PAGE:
and Marama will be moored (at separate times) in the Turning Basin near the west end of Lido Isle — the only area suitable to accommodate vessels of their size. The location served as a temporary anchorage during the recent Newport Harbor dredging project.

Invictus is expected to stay in the harbor off and on from Aug. 26 to Oct. 31, mooring at the temporary location while cruising in Southern California. The boat carries a 44-foot beam and a draft of 13 feet.

Marama will moor in harbor between Sept. 25 and Sept. 30, to be present during the Sept. 26-29 Lido Boat Show.

Harbor Commissioner Karen Rhyne cast the lone dissenting vote on the large yacht moorings, questioning the boats’ ability to maneuver through the harbor, where the mega-yachts will pump out and how the boats’ diesel exhaust will impact residents. She also was concerned about the length of the mega-yachts’ stay in the harbor.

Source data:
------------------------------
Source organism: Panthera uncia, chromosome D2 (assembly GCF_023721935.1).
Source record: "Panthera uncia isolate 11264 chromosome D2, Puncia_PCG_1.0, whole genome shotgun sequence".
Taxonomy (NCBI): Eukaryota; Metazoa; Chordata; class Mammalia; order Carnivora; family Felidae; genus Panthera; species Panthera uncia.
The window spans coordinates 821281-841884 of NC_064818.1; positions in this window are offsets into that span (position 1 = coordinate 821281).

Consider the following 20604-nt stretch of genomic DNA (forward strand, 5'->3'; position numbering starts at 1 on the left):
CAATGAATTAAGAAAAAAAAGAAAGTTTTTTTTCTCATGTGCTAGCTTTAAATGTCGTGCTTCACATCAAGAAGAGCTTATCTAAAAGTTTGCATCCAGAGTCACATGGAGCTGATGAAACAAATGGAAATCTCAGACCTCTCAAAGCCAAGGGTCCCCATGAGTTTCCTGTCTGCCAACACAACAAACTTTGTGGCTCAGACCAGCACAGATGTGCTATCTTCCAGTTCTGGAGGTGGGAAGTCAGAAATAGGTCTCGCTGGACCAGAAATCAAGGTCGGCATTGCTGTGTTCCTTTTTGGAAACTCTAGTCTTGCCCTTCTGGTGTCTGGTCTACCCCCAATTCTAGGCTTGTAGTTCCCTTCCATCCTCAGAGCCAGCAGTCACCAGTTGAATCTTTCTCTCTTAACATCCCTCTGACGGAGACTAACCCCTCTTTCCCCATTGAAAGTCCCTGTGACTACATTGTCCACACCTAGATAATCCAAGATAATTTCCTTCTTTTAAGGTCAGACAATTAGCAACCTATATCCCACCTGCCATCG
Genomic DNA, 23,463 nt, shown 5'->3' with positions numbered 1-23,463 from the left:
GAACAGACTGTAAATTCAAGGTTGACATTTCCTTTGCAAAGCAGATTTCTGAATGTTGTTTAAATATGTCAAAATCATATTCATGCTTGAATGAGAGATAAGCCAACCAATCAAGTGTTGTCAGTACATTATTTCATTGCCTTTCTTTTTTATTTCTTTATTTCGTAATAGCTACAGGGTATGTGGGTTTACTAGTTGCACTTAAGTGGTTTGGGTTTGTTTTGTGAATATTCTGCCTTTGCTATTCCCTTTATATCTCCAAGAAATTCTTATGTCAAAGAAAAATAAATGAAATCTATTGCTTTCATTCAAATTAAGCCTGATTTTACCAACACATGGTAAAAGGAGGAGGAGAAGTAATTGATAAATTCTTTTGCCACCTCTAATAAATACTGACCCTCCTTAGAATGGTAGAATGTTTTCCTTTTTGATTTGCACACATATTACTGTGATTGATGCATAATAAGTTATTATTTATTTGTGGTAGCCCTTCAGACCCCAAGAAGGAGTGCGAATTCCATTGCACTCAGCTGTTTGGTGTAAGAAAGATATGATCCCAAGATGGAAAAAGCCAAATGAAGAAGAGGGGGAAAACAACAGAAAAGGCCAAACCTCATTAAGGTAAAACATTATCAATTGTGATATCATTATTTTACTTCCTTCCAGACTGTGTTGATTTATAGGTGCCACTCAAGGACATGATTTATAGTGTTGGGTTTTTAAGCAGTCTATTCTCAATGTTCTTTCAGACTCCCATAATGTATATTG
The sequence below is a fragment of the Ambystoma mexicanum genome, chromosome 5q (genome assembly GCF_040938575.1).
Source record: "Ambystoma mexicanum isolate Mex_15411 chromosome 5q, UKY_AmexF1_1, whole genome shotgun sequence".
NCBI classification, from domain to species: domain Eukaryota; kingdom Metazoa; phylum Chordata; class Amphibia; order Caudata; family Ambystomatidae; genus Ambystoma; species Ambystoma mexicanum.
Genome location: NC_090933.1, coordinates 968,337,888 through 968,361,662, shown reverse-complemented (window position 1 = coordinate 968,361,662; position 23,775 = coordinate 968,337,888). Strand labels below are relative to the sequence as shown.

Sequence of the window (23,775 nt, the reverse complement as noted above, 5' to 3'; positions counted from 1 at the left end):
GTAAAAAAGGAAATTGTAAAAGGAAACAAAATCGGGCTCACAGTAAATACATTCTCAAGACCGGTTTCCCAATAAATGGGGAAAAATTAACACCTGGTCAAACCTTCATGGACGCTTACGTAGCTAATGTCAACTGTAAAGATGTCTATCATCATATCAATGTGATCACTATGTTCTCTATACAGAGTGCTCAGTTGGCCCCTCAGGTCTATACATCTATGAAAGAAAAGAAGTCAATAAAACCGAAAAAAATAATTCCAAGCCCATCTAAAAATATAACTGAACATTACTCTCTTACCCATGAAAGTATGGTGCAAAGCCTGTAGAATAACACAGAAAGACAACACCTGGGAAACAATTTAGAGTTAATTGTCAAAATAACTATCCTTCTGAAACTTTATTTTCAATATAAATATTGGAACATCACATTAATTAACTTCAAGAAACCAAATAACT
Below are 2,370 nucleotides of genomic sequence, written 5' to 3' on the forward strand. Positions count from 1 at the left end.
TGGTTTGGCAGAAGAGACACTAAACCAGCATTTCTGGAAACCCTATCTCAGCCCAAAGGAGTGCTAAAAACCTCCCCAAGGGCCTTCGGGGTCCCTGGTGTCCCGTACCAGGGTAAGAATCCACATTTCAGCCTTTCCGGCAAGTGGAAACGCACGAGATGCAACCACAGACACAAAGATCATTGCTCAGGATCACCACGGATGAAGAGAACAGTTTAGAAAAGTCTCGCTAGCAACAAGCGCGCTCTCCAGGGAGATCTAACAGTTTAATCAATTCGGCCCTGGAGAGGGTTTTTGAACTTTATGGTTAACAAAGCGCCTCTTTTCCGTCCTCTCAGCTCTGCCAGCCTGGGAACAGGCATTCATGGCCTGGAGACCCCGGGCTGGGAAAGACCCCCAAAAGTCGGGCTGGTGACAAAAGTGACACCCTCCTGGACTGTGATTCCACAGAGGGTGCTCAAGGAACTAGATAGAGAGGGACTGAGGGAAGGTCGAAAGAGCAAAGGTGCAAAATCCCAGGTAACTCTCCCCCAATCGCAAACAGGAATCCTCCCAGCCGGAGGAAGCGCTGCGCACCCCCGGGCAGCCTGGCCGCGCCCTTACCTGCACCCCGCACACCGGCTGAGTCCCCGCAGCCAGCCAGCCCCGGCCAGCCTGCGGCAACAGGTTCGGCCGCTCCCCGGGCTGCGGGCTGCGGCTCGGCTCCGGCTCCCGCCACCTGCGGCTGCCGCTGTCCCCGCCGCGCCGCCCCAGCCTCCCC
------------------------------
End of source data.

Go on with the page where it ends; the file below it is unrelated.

“I don’t think we have enough information or that we are ready for this,” Rhyne said. “I think it came too fast, I don’t think there is sufficient information — and I would not make a decision on this issue.”

Two Via Lido residents asked the commission not to set a precedent of bringing big boats into the bay.

“We think it’s incredibly premature to test this concept by anchoring in an area that is a recognized turning basin,” said Via Lido resident Judy Coll. “It is not fair to plop down a mega-yacht in front of our property. We bought the house for the magnificent views.”

Increased traffic to the basin, limited harbor depths and impact to views were among the two residents’ concerns presented to the commission.

According to staff reports, the owner of Invictus will install a mooring with light attached at a location approved by Orange County Sheriff’s Harbor Patrol, at the owner’s expense, with installation performed by a local mooring contractor. The mega-yacht will drop a forward anchor and use a single mooring at the stern.

The mega-yacht mooring plan was approved with the condition that Marama use a stern mooring, so it will not swing. The permit can be revoked at any time.